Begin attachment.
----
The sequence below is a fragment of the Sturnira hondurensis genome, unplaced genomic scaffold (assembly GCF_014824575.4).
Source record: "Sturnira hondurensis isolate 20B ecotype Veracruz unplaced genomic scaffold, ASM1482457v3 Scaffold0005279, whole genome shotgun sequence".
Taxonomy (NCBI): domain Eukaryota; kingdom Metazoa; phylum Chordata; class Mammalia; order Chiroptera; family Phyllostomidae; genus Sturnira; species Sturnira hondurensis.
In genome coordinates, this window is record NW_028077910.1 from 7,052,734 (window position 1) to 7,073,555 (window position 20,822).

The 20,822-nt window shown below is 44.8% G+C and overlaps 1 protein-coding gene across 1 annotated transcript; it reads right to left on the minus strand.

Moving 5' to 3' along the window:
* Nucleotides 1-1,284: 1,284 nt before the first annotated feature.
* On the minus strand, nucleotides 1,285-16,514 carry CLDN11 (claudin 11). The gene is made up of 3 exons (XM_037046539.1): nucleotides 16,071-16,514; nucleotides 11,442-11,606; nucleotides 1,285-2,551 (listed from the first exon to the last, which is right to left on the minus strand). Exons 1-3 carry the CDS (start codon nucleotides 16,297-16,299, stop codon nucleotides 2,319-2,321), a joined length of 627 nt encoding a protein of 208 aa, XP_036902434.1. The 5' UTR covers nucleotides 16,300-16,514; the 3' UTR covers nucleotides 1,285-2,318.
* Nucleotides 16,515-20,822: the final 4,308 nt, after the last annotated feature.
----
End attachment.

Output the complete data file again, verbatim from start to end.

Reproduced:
The sequence below is a fragment of the Sturnira hondurensis genome, unplaced genomic scaffold (assembly GCF_014824575.4).
Source record: "Sturnira hondurensis isolate 20B ecotype Veracruz unplaced genomic scaffold, ASM1482457v3 Scaffold0005279, whole genome shotgun sequence".
Taxonomy (NCBI): domain Eukaryota; kingdom Metazoa; phylum Chordata; class Mammalia; order Chiroptera; family Phyllostomidae; genus Sturnira; species Sturnira hondurensis.
In genome coordinates, this window is record NW_028077910.1 from 7,052,734 (window position 1) to 7,073,555 (window position 20,822).

The 20,822-nt window shown below is 44.8% G+C and overlaps 1 protein-coding gene across 1 annotated transcript; it reads right to left on the minus strand.

Moving 5' to 3' along the window:
* Nucleotides 1-1,284: 1,284 nt before the first annotated feature.
* On the minus strand, nucleotides 1,285-16,514 carry CLDN11 (claudin 11). The gene is made up of 3 exons (XM_037046539.1): nucleotides 16,071-16,514; nucleotides 11,442-11,606; nucleotides 1,285-2,551 (listed from the first exon to the last, which is right to left on the minus strand). Exons 1-3 carry the CDS (start codon nucleotides 16,297-16,299, stop codon nucleotides 2,319-2,321), a joined length of 627 nt encoding a protein of 208 aa, XP_036902434.1. The 5' UTR covers nucleotides 16,300-16,514; the 3' UTR covers nucleotides 1,285-2,318.
* Nucleotides 16,515-20,822: the final 4,308 nt, after the last annotated feature.